Along with the rest of the automotive industry, the German luxury car builder BMW announced that they are planning to follow a recipe of downsizing and turbo charging their vehicle’s power plants in an attempt to meet the stringent Corporate Average Fuel Economy regulations that have been set forth by the U.S. Government stating that every automaker’s lineup must have an average fuel economy of 35 MPG by 2015. It was at last week’s Frankfurt Motor show that BMW North America CEO, Jim O’Donnell spoke with Automotive News about the automaker’s plans to sell four cylinder equipped vehicles in the U.S. by 2012.
The innovative German automaker sees the use of BMW’s next generation turbocharger technology along with smaller displacement engines as a way of generating output levels on par with today’s engines but with much greater fuel mileage and much less emissions. The CAFE regulations state that automakers must improve the fuel economy of their fleets by 5 percent every year leading up to the national standard of 35.5 MPG for the 2016 model year.
Across the pond, BMW already sells a European 3 Series with a four cylinder power plant under the hood, the automaker’s hope is that America will be just as accepting because they are planning on downsizing the drive trains of the next generation 3 Series as well as the X1 and X3 compact sports activity vehicles. O’Donnell sounds hopeful, saying “we see potentially a significant market that could get to 100,000 four cylinder engines” in the U.S. of course. If everything goes according to the automaker’s plans, then the Germans should be good by the year 2012, three years before the deadline set by Congress. Hopefully that will leave them some time to come up with a true 2002 tii successor.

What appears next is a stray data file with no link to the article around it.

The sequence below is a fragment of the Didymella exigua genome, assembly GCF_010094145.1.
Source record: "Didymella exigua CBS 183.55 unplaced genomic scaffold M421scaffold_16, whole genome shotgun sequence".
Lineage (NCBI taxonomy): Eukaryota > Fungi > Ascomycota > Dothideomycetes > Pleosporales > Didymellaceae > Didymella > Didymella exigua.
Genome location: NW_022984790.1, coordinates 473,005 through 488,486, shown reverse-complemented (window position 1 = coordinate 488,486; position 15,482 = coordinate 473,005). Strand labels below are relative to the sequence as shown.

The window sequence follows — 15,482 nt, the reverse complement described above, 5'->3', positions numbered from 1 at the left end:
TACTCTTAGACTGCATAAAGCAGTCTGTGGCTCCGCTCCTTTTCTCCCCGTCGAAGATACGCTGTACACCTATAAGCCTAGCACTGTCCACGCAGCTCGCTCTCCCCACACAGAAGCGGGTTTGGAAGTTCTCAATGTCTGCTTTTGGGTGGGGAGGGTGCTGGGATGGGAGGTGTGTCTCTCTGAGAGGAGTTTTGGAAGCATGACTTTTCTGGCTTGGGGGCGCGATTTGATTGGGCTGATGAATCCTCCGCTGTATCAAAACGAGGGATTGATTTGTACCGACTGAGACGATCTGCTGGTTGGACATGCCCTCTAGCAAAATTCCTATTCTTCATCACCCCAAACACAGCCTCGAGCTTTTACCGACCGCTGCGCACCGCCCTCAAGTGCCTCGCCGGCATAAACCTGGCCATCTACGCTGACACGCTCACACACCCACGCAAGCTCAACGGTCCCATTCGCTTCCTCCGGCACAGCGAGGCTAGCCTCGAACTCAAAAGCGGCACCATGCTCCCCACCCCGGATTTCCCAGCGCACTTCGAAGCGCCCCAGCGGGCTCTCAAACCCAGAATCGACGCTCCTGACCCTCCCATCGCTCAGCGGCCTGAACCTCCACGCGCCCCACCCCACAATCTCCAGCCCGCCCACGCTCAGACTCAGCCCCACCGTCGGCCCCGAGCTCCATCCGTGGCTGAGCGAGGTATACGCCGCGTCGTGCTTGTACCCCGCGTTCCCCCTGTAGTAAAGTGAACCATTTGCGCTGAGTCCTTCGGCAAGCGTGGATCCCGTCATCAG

BMW statement after the jump.
BMW’s official statement
FRANKFURT — BMW plans to offer four-cylinder gasoline engines in the United States in an effort to meet stricter fuel economy rules. Introduction of the powerplants, equipped with the automaker’s next-generation twin turbochargers, “is the goal and we will do it,” Jim O’Donnell, CEO of BMW of North America, said today on the sidelines of the Frankfurt auto show. O’Donnell said the engines will allow the automaker to reach U.S. targets before 2015. Under federal guidelines proposed today, automakers will have to improve the fuel economy of their fleets by 5 percent annually before a national standard of 35.5 mpg takes effect in the 2016 model year. BMW will add a four-cylinder variant for its next 3 series in the United States by spring 2012, O’Donnell said. The automaker already equips its European 3 series with four-cylinder gasoline and diesel engines. BMW also is considering adding four-cylinder gasoline engines to its X1 and X3 crossovers and 1-series model in the United States. In Europe, the X1 will be available with a four-cylinder, twin-turbo diesel engine when it launches this fall. The X3 and 1 series also are offered with four-cylinder gasoline and diesel engines in Europe. “We see potentially a significant market that could get to 100,000 four-cylinder engines” in the United States, O’Donne said.